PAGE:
Recombinant Human EGF (E. coli)
|Description||Epidermal growth factor (EGF) is a small mitogenic protein that is thought to be involved in mechanisms such as normal cell growth, oncogenesis, and wound healing. This protein shows both strong sequential and functional homology with human type-alpha transforming growth factor (hTGF alpha), which is a competitor for EGF receptor sites. EGF receptors are expressed in almost all types of tissues. Parietal endoderm, mature skeletal muscles, and hematopoietic tissues do not express the receptor. The EGF receptor, designated HER1, is a 170 kDa transmembrane glycoprotein with a length of 1186 amino acids. It is identical with a previously described glycoprotein called SA-7 (species antigen 7). The extracellular receptor domain has a length of 621 amino acids, including 11 glycosylated asparagine residues and 51 cysteine residues. This domain contains the EGF binding site and also binds mammalian TGF-alpha.|
|Species||Human (H. sapiens)|
|Molecular Weight||6.5 kDa|
|Endotoxin Level||<1.0 EU/µg of recombinant protein as determined by the LAL method|
|Purity||>95% as determined by SDS-PAGE|
|Formulation||Recombinant Epidermal Growth Factor was lyophilized from a 0.2 μm filtered solution in PBS.|
|Function||The ED50 was determined by a cell proliferation assay using human epithelial cell line and found to be <0.2ng/ml.|
A quick spin of the vial followed by reconstitution in sterile distilled water to a concentration not less than 0.1 mg/mL. This solution can then be diluted into other buffers.
|Storage||The lyophilized protein is stable for at least one year from date of receipt at -70°C. Upon reconstitution, this cytokine can be stored in working aliquots at 2° - 8°C for one month, or at -20°C for six months, with a carrier protein without detectable lo|
|Usage||For research use only. Not for diagnostic or therapeutic use.|
- Growth Factor eFlyer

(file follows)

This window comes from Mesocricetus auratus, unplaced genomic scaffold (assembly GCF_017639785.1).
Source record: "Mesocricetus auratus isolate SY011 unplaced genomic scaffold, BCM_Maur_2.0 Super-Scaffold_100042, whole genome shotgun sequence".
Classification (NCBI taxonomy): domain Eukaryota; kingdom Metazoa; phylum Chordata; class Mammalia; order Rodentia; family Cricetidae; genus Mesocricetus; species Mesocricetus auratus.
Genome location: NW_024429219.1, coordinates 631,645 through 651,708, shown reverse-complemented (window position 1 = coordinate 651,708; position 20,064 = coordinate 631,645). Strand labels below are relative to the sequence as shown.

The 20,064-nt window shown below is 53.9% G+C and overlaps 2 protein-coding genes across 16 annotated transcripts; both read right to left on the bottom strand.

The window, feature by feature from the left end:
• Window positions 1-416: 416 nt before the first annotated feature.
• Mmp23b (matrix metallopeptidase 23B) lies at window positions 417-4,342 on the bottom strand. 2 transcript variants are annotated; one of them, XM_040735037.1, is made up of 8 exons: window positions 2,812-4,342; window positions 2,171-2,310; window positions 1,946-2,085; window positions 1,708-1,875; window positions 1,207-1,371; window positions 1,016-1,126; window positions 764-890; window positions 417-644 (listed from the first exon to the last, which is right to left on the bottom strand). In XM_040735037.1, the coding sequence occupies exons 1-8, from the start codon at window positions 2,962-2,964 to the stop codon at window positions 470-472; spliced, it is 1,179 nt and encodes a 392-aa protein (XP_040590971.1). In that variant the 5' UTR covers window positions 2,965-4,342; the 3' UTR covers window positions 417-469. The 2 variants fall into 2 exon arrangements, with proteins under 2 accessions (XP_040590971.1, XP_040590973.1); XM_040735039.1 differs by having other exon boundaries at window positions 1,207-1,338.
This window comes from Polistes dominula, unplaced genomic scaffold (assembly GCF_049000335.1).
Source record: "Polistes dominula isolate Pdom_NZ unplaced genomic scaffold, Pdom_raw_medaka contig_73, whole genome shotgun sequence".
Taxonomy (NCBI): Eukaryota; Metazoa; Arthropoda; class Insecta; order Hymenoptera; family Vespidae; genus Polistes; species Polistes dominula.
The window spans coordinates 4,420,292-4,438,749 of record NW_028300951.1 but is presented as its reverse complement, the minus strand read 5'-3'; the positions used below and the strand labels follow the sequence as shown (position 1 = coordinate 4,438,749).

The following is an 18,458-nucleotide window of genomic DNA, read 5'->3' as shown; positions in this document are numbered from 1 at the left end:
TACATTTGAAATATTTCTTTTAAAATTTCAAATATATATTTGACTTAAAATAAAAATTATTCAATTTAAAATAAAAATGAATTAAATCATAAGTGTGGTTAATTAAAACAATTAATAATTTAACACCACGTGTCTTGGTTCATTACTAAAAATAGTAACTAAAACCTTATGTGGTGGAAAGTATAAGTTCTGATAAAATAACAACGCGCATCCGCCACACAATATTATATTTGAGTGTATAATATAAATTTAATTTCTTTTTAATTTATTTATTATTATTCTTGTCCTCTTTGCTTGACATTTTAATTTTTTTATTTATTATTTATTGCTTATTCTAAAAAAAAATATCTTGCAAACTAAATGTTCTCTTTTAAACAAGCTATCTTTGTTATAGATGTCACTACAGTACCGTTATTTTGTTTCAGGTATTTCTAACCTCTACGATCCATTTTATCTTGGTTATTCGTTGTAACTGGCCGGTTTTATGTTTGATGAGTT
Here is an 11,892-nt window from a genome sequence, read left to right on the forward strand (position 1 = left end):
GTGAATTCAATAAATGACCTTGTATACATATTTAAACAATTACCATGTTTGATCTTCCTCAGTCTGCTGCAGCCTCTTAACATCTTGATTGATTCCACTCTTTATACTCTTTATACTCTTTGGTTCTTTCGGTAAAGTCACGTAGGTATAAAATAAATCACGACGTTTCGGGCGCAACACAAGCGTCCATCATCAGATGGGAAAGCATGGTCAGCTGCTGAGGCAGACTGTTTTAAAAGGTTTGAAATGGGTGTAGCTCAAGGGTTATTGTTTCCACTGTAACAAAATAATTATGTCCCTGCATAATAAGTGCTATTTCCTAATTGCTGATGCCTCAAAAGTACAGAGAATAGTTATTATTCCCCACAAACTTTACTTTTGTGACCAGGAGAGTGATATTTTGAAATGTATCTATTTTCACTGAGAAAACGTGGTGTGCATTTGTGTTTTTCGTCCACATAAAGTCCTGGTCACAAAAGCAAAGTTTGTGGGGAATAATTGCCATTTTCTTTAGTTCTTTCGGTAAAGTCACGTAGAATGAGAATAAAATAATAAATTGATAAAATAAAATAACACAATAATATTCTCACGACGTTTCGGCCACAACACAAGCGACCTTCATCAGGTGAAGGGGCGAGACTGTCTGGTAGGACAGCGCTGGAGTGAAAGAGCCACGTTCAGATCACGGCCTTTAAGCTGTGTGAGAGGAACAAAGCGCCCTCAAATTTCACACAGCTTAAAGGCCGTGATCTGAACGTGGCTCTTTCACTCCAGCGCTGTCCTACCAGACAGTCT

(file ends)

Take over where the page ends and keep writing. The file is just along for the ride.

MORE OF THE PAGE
- Growth Factor and Cytokine Brochure
- Active Kinases Brochure
- Growth Factors and Cytokines Catalogue
- Growth Factors and Cytokines FAQ
- Role of Growth Factors in Cell Differentiation (Poster)
|How are endotoxin levels measured?|
1. For estimating the endotoxin levels; we use the LAL (Limulus Amebocyte Lysate) method: The lysate from horseshoe crab amebocytes clots in the presence of very low endotoxin. This reaction is the basis of the Limulus amebocyte lysate (LAL) assay which was approved by the FDA in 1970. · Endotoxin is generally measured in Endotoxin Units per milliliter (EU/mL). · For recombinant proteins: EU is reported per microgram of protein. · One EU = 0.1-0.2 ng endotoxin/µg of protein. · At abm, we do the LAL chromogenic assays that can detect down to 0.01 EU/ml.
|With regard to the BSA levels in some Growth Factors and Cytokines, can you please provide an explanation as to why they are so high?|
The amount of BSA, as part of the formulation of a protein, can vary considerably depending on how much BSA was deemed optimum/necessary for protein stability in combination with /in-lieu of - other possible additives. The aforementioned formulations are somewhat analogous to the “carrier” versions of many formulations from “R and D systems” that have as high as 50 µg of BSA per µg of the recombinant protein product. If, needed or desired, abm scientists can substitute BSA for other stabilizing additives for most formulations.
|Are your Escherichia coli sourced growth factors: 1) Human derived materials free? 2) Recombinant proteins free?|
Yes, all of abm's growth factors made in Escherichia coli using recombinant technology contain no human derived-products or other recombinant proteins. In the rare cases of BSA presence, this will be mentioned in the product's formulation.
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